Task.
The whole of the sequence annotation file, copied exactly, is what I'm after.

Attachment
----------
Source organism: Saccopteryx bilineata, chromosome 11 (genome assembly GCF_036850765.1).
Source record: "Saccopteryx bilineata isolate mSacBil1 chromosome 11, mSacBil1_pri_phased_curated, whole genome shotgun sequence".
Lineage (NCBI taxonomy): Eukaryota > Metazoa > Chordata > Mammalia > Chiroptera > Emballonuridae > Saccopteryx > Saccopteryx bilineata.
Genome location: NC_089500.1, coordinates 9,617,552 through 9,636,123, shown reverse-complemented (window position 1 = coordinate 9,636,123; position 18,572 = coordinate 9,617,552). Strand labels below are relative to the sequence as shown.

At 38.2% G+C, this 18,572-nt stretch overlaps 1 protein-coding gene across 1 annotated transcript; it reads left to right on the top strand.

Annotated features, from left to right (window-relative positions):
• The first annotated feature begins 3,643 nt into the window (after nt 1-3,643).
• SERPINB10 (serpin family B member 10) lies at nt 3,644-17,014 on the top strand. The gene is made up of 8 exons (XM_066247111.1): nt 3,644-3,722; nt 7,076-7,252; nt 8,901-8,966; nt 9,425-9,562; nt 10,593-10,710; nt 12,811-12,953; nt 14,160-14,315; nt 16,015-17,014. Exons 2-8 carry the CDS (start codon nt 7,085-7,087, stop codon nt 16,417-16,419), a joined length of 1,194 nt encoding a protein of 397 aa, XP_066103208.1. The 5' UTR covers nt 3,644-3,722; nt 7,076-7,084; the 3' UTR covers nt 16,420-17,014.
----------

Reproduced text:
Source organism: Saccopteryx bilineata, chromosome 11 (genome assembly GCF_036850765.1).
Source record: "Saccopteryx bilineata isolate mSacBil1 chromosome 11, mSacBil1_pri_phased_curated, whole genome shotgun sequence".
Lineage (NCBI taxonomy): Eukaryota > Metazoa > Chordata > Mammalia > Chiroptera > Emballonuridae > Saccopteryx > Saccopteryx bilineata.
Genome location: NC_089500.1, coordinates 9,617,552 through 9,636,123, shown reverse-complemented (window position 1 = coordinate 9,636,123; position 18,572 = coordinate 9,617,552). Strand labels below are relative to the sequence as shown.

At 38.2% G+C, this 18,572-nt stretch overlaps 1 protein-coding gene across 1 annotated transcript; it reads left to right on the top strand.

Annotated features, from left to right (window-relative positions):
• The first annotated feature begins 3,643 nt into the window (after nt 1-3,643).
• SERPINB10 (serpin family B member 10) lies at nt 3,644-17,014 on the top strand. The gene is made up of 8 exons (XM_066247111.1): nt 3,644-3,722; nt 7,076-7,252; nt 8,901-8,966; nt 9,425-9,562; nt 10,593-10,710; nt 12,811-12,953; nt 14,160-14,315; nt 16,015-17,014. Exons 2-8 carry the CDS (start codon nt 7,085-7,087, stop codon nt 16,417-16,419), a joined length of 1,194 nt encoding a protein of 397 aa, XP_066103208.1. The 5' UTR covers nt 3,644-3,722; nt 7,076-7,084; the 3' UTR covers nt 16,420-17,014.